Is the current framework suitable?

It is remarkable that the developments described above are driven by technological developments and the emergence of e-commerce. This gives rise to the question whether the current competition law framework is suitable to safeguard effective competition on the digital markets. The emergence of e-commerce was obviously not taken into account when the current vertical agreements block exemption was drawn up, for instance. The block exemption, which applies until 2022, therefore lacks a certain practical applicability in our modern-day economy. The Commission nevertheless seems to have no plans to significantly change its policy on vertical agreements any time soon. The Netherlands Authority for Consumers & Markets (“ACM”) is siding with the Commission. ACM is not a fan of hipster antitrust. It remains to be seen whether the Commission and ACM can persist in this (conservative) position. ACM is already retracing its steps in the field of online markets: it was certainly in no hurry to investigate the practices of Booking.com, although it did later subscribe to the views of other competition authorities.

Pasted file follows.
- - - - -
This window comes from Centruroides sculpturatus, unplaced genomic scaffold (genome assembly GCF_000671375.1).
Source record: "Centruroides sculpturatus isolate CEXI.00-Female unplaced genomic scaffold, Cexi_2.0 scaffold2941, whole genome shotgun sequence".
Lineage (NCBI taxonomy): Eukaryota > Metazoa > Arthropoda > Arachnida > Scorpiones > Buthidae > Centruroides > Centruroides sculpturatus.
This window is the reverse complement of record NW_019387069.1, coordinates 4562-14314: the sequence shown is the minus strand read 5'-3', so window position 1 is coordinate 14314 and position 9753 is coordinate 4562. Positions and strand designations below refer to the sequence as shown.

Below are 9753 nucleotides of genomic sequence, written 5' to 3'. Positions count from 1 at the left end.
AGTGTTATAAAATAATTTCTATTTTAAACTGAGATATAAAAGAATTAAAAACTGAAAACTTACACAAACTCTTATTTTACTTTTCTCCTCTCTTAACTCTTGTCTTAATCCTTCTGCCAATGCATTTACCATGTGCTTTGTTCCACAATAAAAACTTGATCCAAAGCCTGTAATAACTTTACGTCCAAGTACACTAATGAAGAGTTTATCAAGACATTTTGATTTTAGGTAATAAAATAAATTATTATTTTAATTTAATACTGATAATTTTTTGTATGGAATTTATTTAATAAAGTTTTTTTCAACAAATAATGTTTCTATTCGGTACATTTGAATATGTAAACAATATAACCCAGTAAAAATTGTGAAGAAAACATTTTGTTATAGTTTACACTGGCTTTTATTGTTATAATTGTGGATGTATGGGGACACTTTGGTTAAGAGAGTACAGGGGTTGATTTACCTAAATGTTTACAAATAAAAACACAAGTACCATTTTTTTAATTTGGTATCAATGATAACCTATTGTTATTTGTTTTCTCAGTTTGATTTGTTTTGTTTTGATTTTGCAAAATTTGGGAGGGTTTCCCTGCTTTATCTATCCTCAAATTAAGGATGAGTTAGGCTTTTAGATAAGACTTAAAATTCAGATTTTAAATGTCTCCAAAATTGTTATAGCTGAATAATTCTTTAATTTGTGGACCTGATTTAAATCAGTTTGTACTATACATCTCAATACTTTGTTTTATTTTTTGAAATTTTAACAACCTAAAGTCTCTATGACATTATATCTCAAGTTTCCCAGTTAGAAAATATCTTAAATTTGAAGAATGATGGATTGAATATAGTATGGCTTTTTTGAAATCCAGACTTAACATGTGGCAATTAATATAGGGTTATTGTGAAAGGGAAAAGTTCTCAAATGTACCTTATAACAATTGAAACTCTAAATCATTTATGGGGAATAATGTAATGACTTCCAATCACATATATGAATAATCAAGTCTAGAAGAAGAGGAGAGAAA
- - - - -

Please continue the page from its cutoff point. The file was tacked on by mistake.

We find that the focus of ACM is increasingly shifting towards consumer protection also in these types of cases; see our blog on the enforcement of consumer rules by ACM.

Stay up to date

E-commerce remains high on the EU agenda of both the European Commission and various Member States. The foremost information portal if you wish to keep abreast of the latest news of the Commission and other European competition authorities in the field of e-commerce is www.ecommercesectorinquiry.com. That portal is regularly updated on the basis of relevant legal developments and has a FAQ and a tips & tricks section.